And if I am a part of the circle of life, so is everyone else. If I believe that all people, and all beings are connected, then in order to be whole, I must open my heart to that larger whole, to the connections between all people and all beings. This is the heart of spiritual practice—to open our hearts to the larger whole of which we are a part.

Forgiving the Broken

Apple Tree Fall DSC01738Life will break you. Nobody can protect you from that, and living alone won’t either, for solitude will also break you with its yearning. You have to love. You have to feel. It is the reason you are here on earth. You are here to risk your heart. You are here to be swallowed up. And when it happens that you are broken, or betrayed, or left, or hurt, or death brushes near, let yourself sit by an apple tree and listen to the apples falling all around you in heaps, wasting their sweetness. Tell yourself that you tasted as many as you could.
                                                                                           Louise Erdrich

One day, caught in the gap between my ideals for living in harmony with the earth and what I am actually able to do, I went outside to share my sorrow with the trees and the green earth. I want human society to be better than it is—I want there to be a path forward that is not so lonely and hard, so expensive and out of reach. I was in a painful, broken place. I sat down on a blanket on the ground, and looked to the four sacred elements of the earth for help; the earth, the air, the fire, the water. They were kinder than I expected.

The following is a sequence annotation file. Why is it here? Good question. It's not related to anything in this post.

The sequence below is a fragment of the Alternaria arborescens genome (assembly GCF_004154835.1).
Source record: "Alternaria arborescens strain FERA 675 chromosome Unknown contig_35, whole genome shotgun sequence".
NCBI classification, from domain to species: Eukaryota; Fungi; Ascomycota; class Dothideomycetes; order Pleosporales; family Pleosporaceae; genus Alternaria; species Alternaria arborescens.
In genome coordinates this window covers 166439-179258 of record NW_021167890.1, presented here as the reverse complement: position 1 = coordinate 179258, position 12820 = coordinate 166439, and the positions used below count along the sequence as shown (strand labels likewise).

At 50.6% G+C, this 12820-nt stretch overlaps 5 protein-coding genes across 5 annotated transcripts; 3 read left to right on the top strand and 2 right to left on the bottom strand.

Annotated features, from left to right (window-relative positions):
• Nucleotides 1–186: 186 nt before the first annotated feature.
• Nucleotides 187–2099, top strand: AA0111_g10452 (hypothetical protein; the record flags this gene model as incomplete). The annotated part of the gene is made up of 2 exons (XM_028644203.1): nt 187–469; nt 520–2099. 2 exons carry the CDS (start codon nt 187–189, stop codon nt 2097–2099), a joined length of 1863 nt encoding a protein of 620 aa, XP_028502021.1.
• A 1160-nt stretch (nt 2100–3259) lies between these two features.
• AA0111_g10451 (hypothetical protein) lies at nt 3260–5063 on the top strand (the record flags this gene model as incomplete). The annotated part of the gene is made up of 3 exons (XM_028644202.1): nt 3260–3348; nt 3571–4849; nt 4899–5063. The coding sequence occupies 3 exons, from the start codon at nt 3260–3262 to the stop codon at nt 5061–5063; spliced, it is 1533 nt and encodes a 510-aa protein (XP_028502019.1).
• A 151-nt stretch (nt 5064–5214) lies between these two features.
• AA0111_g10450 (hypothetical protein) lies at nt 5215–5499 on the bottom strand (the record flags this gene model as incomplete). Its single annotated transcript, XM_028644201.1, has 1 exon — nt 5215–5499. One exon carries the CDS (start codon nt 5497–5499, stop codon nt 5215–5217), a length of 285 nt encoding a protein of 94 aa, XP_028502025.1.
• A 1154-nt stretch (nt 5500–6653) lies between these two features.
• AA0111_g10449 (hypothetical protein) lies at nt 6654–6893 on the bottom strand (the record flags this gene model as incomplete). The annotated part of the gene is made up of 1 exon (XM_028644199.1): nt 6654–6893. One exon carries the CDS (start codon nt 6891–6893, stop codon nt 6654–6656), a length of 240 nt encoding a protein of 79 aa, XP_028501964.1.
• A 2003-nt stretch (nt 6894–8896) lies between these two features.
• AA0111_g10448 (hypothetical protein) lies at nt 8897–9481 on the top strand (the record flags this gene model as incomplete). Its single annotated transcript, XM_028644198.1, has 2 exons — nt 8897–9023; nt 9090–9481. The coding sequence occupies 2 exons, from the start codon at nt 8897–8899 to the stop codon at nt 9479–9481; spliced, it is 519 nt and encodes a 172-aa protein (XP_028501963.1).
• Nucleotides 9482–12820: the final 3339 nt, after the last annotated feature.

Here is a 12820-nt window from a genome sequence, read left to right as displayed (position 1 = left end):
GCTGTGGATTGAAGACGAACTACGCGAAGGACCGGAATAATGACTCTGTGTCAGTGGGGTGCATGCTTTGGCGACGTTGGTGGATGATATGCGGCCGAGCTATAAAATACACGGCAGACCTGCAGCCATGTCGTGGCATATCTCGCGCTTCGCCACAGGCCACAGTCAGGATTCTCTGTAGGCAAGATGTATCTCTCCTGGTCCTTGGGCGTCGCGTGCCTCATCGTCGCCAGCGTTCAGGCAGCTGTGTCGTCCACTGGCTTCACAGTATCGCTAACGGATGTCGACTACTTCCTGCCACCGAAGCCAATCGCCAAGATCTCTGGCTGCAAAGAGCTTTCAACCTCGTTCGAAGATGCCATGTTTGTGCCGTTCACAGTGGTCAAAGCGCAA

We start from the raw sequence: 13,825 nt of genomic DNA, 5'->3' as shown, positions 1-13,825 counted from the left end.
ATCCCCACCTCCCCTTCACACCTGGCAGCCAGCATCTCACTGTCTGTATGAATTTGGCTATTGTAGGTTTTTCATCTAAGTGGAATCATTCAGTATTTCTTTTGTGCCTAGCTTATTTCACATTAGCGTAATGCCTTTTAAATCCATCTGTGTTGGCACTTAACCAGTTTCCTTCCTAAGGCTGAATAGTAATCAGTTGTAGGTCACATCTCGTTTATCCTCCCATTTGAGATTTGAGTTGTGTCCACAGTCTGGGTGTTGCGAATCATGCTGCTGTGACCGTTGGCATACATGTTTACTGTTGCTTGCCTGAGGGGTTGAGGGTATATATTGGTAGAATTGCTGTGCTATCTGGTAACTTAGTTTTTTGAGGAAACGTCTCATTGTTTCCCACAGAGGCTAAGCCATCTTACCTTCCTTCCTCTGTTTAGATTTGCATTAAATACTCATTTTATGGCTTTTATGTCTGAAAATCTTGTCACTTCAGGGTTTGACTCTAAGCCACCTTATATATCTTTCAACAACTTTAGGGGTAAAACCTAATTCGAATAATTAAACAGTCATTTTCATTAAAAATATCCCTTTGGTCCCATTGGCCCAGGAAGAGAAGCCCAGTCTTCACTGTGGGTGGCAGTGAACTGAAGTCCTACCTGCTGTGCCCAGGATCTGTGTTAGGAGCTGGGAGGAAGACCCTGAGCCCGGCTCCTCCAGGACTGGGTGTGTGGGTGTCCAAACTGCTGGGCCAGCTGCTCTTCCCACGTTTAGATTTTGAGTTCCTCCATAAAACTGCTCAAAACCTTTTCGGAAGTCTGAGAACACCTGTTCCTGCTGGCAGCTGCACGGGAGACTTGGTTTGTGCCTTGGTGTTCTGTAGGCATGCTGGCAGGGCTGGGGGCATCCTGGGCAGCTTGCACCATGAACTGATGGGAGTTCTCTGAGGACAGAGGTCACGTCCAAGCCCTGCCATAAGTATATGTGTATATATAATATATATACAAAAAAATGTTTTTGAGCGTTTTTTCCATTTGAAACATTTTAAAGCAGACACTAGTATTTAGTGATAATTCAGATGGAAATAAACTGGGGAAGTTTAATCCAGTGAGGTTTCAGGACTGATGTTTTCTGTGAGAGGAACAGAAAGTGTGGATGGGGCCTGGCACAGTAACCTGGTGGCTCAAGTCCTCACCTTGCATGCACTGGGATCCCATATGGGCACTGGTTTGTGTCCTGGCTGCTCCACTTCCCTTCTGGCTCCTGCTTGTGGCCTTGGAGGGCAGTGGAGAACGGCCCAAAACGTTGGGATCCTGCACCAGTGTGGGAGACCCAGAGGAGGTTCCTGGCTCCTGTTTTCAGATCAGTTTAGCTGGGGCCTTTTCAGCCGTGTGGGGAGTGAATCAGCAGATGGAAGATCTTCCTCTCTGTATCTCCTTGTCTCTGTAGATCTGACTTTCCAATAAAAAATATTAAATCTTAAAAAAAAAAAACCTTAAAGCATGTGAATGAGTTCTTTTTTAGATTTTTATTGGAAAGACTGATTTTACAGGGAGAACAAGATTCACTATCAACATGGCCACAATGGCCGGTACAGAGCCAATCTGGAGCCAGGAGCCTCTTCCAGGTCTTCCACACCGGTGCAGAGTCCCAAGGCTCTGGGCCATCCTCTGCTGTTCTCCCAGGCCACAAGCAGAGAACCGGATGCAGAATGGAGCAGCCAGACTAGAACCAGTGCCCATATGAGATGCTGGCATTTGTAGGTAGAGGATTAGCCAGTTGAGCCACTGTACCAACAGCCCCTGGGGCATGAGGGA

The Earth said, “Forgive the people of your society. Don’t hate your own kind. They didn’t know the oil would run out. They were creating what seemed to be good with all this abundance. It’s not evil to use oil. It is evil to fight wars and oppress workers and sully the waters in your attempts to keep it and secure it.”

The Air reminded me that the songs of birds can dispel sadness, and awaken joy and beauty.

The Fire surrounded me with the warmth of love, and said these energy issues can only be resolved through your connection to the sun. All of our energy comes from the sun.

The Water said, “Weep when you are sad. Don’t always try to fix it.” And so I eventually came to a place of peace.

One of my ecological dreams is a “net-zero carbon” home that generates more energy than it needs. I’ve heard about these homes and the architects that are designing them. That would be ideal. But in order to be alive in this world, I need to forgive the messiness of what is, as it is now. I need to accept that human beings as a species do not live in harmony with the earth right now. We are broken off.

I am able to accept our brokenness when I feel the Sun shining down on us despite it all. When I feel the water claiming us as her own, the flowers blooming, the food growing, the birds singing. The beauty of this earth teaches me that there is something very good even in the midst of our brokenness. The next day, the newspaper had a story about green homes in New England. If I can expand my perspective, I can be joyful that some people are creating zero-carbon homes, that something is awakening among human beings that will lead to greater wholeness with the earth. I feel hopeful when I learn that the United Kingdom has a goal of all new constructed homes being zero-carbon homes by 2016.Apple DSC01750

Louise Erdrich quote from The Painted Drum, p. 274.